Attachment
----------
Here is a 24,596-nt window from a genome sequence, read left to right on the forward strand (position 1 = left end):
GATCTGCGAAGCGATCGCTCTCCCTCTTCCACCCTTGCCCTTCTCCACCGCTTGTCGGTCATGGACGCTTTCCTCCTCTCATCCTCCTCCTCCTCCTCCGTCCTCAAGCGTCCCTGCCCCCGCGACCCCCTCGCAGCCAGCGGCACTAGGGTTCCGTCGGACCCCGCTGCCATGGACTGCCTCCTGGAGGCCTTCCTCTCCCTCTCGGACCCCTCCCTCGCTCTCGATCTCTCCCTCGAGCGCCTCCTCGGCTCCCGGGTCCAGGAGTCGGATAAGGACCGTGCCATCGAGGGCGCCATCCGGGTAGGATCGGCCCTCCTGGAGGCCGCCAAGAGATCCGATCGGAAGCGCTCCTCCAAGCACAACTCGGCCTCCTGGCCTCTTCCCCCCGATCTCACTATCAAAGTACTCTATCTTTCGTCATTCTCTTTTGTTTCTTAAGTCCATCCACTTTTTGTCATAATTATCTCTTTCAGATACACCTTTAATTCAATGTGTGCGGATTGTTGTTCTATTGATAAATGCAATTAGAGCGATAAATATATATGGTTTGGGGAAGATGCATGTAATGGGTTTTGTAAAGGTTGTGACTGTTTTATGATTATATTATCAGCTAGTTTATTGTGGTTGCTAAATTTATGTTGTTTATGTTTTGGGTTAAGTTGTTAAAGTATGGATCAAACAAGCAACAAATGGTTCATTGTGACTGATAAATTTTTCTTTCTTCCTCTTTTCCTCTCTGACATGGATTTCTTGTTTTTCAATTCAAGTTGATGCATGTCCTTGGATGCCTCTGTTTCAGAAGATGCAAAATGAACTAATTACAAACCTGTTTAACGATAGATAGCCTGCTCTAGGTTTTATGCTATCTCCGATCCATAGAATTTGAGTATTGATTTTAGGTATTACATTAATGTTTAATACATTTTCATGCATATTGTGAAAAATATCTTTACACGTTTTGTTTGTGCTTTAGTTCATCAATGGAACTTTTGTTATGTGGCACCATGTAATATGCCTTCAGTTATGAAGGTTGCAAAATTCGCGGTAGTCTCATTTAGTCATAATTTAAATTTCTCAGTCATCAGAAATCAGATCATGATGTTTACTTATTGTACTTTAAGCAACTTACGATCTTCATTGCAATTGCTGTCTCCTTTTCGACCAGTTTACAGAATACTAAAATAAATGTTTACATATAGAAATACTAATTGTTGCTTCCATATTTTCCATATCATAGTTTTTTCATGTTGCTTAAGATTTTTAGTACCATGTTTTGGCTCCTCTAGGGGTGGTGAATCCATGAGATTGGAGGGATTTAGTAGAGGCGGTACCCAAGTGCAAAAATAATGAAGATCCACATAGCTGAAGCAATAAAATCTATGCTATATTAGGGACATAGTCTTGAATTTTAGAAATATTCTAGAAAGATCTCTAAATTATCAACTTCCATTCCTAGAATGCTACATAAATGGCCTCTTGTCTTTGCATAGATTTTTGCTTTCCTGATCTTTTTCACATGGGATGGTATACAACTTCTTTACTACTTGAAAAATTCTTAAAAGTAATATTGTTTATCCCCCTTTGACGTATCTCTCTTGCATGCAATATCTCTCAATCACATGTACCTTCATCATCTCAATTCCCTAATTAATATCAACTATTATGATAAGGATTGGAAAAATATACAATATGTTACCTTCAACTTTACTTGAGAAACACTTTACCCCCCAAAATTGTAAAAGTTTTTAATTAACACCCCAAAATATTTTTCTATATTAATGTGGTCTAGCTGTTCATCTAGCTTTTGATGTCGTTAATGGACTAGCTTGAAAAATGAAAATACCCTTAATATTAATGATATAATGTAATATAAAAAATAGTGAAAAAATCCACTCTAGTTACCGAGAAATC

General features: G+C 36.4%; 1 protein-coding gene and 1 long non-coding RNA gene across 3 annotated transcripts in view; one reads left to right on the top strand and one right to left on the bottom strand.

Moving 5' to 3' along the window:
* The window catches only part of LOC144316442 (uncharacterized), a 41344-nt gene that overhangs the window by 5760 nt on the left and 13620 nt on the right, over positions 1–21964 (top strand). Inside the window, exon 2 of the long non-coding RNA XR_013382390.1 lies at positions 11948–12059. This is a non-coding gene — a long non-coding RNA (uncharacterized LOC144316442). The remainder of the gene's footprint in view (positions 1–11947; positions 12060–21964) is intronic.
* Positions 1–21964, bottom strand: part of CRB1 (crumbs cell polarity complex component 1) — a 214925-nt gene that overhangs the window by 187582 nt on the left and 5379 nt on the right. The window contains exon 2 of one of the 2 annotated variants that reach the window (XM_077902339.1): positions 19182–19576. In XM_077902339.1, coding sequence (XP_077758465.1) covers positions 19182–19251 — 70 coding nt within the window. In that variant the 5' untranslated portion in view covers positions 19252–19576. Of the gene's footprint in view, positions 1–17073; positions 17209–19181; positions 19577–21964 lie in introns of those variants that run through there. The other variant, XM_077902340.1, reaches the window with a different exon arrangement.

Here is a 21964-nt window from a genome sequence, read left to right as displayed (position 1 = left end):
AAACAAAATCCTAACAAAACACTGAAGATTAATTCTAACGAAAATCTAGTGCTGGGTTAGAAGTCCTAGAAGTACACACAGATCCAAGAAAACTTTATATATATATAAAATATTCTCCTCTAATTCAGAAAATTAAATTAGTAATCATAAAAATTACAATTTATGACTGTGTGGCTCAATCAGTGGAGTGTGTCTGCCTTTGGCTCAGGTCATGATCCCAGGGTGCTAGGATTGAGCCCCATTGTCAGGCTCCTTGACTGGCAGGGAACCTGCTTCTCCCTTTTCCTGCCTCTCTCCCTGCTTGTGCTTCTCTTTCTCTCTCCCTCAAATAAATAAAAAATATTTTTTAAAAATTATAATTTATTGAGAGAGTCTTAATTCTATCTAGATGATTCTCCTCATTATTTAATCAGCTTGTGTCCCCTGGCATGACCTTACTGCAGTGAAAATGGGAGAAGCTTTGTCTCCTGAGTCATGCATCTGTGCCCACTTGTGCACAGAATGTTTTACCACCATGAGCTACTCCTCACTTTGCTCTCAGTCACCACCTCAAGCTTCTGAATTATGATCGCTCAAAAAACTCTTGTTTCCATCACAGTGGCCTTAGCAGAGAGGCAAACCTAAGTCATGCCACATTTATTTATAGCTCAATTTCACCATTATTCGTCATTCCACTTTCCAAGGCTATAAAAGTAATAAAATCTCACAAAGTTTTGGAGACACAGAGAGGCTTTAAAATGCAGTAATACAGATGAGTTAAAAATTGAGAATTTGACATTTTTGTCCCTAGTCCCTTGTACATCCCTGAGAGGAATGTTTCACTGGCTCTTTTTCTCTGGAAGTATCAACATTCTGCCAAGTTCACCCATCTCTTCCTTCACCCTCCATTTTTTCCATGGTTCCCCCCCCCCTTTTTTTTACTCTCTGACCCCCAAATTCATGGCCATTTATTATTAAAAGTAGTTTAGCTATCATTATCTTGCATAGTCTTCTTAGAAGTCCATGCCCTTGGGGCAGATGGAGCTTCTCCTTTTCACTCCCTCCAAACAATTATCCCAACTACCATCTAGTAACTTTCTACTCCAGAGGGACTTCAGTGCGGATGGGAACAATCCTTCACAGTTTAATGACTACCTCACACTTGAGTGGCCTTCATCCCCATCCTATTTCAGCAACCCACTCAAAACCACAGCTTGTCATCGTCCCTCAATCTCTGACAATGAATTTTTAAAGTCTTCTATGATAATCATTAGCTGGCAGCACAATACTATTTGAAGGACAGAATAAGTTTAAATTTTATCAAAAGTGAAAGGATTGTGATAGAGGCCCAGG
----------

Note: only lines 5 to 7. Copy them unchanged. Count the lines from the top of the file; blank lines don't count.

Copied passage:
* The window catches only part of LOC144316442 (uncharacterized), a 41344-nt gene that overhangs the window by 5760 nt on the left and 13620 nt on the right, over positions 1–21964 (top strand). Inside the window, exon 2 of the long non-coding RNA XR_013382390.1 lies at positions 11948–12059. This is a non-coding gene — a long non-coding RNA (uncharacterized LOC144316442). The remainder of the gene's footprint in view (positions 1–11947; positions 12060–21964) is intronic.
* Positions 1–21964, bottom strand: part of CRB1 (crumbs cell polarity complex component 1) — a 214925-nt gene that overhangs the window by 187582 nt on the left and 5379 nt on the right. The window contains exon 2 of one of the 2 annotated variants that reach the window (XM_077902339.1): positions 19182–19576. In XM_077902339.1, coding sequence (XP_077758465.1) covers positions 19182–19251 — 70 coding nt within the window. In that variant the 5' untranslated portion in view covers positions 19252–19576. Of the gene's footprint in view, positions 1–17073; positions 17209–19181; positions 19577–21964 lie in introns of those variants that run through there. The other variant, XM_077902340.1, reaches the window with a different exon arrangement.

Here is a 21964-nt window from a genome sequence, read left to right as displayed (position 1 = left end):